In Psychosis Time From Onset to Treatment Differs by Ethnoracial Group

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Close up of young woman struggling from mental breakdown
Researchers investigated whether time from psychosis onset to treatment differs on the basis of ethnicity.

Time from psychosis onset to treatment differs on the basis of ethnicity, according to the results of a study published in JAMA Psychiatry.

Data for this study were sourced from the OnTrackNY database which comprises coordinated specialty care (CSC) information about patients with recent onset nonaffective psychosis who were cared for at 21 sites between 2013 and 2020 in the state of New York. Time from symptom onset to first contact and CSC initiation were evaluated on the basis of ethnicity.

The study cohort comprised 1726 individuals who were aged 16 to 30 years of which 73.2% were boys or men, 82.0% were living with their parents, 5.2% were homeless within 90 days of admission, and 61.2% lived in a metropolitan area. The patients were Black (n=604), Latinx (n=454), White (n=420), Asian (n=153), unknown (n=62), and multiracial (n=33).

Overall, the median time from onset to first contact was 28.0 days. Stratified by ethnicity, the shortest time to first contact was for White individuals (median, 17.0 days), followed by unknown (median, 28.5 days), Black (median, 30.0 days), Latinx (median, 30.0 days), multiracial (median, 32.0 days), and Asian (median, 34.0 days) individuals (P =.007).

The median time from first contact to CSC was 75.0 days. Stratified by ethnicity, the shortest time from first contact to CSC was for Asian individuals (median, 57.0 days), followed by Latinx (median, 62.0 days), multiracial (median, 71.0 days), Black (median, 76.0 days), unknown (median, 89.5 days), and White (median, 102.5 days) individuals (P <.001).

Stratified by time from symptom onset to CSC, 5 clusters of individuals were formulated. Cluster 1 had the shortest time from onset to CSC (median, 140.0 days) and comprised 34.6% of all patients who were Black (51%), Latinx (33%), Asian (12%), and White (0.2%). These patients tended to live in metropolitan areas and had the highest proportion of family referrals (78%), and psychiatric hospitalization as first contact (75.9%).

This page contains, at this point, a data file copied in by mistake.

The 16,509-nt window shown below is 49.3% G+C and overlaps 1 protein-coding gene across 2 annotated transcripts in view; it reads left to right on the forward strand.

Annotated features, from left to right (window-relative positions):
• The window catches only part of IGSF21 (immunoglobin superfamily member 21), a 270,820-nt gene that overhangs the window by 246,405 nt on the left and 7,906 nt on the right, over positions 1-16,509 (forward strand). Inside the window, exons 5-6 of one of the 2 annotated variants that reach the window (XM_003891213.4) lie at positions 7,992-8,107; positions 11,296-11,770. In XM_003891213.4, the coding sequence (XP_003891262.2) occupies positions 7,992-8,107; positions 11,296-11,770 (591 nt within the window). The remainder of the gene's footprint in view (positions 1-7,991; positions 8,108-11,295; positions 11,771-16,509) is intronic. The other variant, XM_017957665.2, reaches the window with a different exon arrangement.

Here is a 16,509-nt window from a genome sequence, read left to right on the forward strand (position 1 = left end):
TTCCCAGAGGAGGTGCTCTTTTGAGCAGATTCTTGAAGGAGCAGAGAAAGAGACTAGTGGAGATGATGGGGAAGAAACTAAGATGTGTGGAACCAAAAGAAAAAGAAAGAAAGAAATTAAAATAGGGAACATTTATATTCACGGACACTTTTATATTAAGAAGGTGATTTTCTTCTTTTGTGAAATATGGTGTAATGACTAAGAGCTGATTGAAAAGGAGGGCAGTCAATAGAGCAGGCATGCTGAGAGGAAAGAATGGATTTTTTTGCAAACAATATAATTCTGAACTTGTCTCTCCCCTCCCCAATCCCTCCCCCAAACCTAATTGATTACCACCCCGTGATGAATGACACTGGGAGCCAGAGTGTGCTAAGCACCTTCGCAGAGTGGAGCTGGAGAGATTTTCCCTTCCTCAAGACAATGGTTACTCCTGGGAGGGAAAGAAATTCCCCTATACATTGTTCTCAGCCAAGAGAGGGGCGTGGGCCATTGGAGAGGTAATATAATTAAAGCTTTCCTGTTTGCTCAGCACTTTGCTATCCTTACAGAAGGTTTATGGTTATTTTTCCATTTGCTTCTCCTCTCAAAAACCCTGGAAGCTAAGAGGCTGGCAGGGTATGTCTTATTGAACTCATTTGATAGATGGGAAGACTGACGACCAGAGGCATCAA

Cluster 5 (7.3%) had the longest latency time (median, 201.0 days) and was the oldest and had the highest proportion of Black individuals (63%) and those with homeless status (49%). This cluster was most likely to have the first encounter with law enforcement (11%) or referral from the criminal justice system (4%).

In general, the most advantaged clusters (2 and 3) had the shortest time between onset and first contact but the longest time from first contact to CSC. More disadvantaged clusters (4 and 5) had the longest time from onset to first contact.

This study may have included recall bias as data about symptom onset relied on family and patient recollection.

Study authors concluded, “In this cohort study of individuals with recent-onset psychosis, time-to-treatment outcomes differed by ethnoracial group and by empirically derived clusters combining multiple factors of social and clinical context. These findings underscore greater depth of understanding that may be gained through intersectional approaches. We demonstrated that onset to first contact and first contact to CSC pathways differed across ethnoracial group and intersectional clusters, supporting the position that future studies should include multiple time-to-treatment factors.”

Reference

van der Ven E, Jones N, Bareis N, et al. An intersectional approach to ethnoracial disparities in pathways to care among individuals with psychosis in coordinated specialty care. JAMA Psychiatry. 2022;79(8):790-798. doi:10.1001/jamapsychiatry.2022.1640